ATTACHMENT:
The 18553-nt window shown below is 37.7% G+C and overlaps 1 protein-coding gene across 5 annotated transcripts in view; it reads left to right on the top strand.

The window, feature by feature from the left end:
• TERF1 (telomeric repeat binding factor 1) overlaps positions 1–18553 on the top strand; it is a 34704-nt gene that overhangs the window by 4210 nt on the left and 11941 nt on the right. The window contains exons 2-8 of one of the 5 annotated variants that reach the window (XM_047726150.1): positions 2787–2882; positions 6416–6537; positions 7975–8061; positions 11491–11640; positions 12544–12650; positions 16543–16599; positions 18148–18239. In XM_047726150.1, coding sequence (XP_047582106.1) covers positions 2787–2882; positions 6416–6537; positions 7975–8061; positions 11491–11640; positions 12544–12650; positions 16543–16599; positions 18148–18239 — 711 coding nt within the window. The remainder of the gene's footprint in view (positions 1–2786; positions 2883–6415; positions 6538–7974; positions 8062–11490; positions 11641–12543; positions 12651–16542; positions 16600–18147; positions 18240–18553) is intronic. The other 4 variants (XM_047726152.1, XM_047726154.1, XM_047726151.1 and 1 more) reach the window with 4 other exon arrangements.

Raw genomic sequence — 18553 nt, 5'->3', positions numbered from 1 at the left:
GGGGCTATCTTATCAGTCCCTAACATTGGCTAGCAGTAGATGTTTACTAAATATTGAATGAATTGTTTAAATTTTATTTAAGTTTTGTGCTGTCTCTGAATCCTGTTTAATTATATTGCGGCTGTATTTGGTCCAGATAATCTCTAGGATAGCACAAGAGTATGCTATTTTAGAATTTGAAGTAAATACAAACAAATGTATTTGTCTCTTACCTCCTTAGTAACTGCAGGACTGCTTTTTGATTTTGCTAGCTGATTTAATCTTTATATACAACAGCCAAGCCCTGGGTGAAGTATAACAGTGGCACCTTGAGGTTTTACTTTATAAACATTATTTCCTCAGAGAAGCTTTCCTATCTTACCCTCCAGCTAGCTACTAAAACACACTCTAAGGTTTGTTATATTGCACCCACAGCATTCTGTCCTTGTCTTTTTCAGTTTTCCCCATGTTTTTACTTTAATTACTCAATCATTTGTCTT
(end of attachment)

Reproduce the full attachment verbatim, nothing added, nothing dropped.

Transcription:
The 18553-nt window shown below is 37.7% G+C and overlaps 1 protein-coding gene across 5 annotated transcripts in view; it reads left to right on the top strand.

The window, feature by feature from the left end:
• TERF1 (telomeric repeat binding factor 1) overlaps positions 1–18553 on the top strand; it is a 34704-nt gene that overhangs the window by 4210 nt on the left and 11941 nt on the right. The window contains exons 2-8 of one of the 5 annotated variants that reach the window (XM_047726150.1): positions 2787–2882; positions 6416–6537; positions 7975–8061; positions 11491–11640; positions 12544–12650; positions 16543–16599; positions 18148–18239. In XM_047726150.1, coding sequence (XP_047582106.1) covers positions 2787–2882; positions 6416–6537; positions 7975–8061; positions 11491–11640; positions 12544–12650; positions 16543–16599; positions 18148–18239 — 711 coding nt within the window. The remainder of the gene's footprint in view (positions 1–2786; positions 2883–6415; positions 6538–7974; positions 8062–11490; positions 11641–12543; positions 12651–16542; positions 16600–18147; positions 18240–18553) is intronic. The other 4 variants (XM_047726152.1, XM_047726154.1, XM_047726151.1 and 1 more) reach the window with 4 other exon arrangements.

Raw genomic sequence — 18553 nt, 5'->3', positions numbered from 1 at the left:
GGGGCTATCTTATCAGTCCCTAACATTGGCTAGCAGTAGATGTTTACTAAATATTGAATGAATTGTTTAAATTTTATTTAAGTTTTGTGCTGTCTCTGAATCCTGTTTAATTATATTGCGGCTGTATTTGGTCCAGATAATCTCTAGGATAGCACAAGAGTATGCTATTTTAGAATTTGAAGTAAATACAAACAAATGTATTTGTCTCTTACCTCCTTAGTAACTGCAGGACTGCTTTTTGATTTTGCTAGCTGATTTAATCTTTATATACAACAGCCAAGCCCTGGGTGAAGTATAACAGTGGCACCTTGAGGTTTTACTTTATAAACATTATTTCCTCAGAGAAGCTTTCCTATCTTACCCTCCAGCTAGCTACTAAAACACACTCTAAGGTTTGTTATATTGCACCCACAGCATTCTGTCCTTGTCTTTTTCAGTTTTCCCCATGTTTTTACTTTAATTACTCAATCATTTGTCTT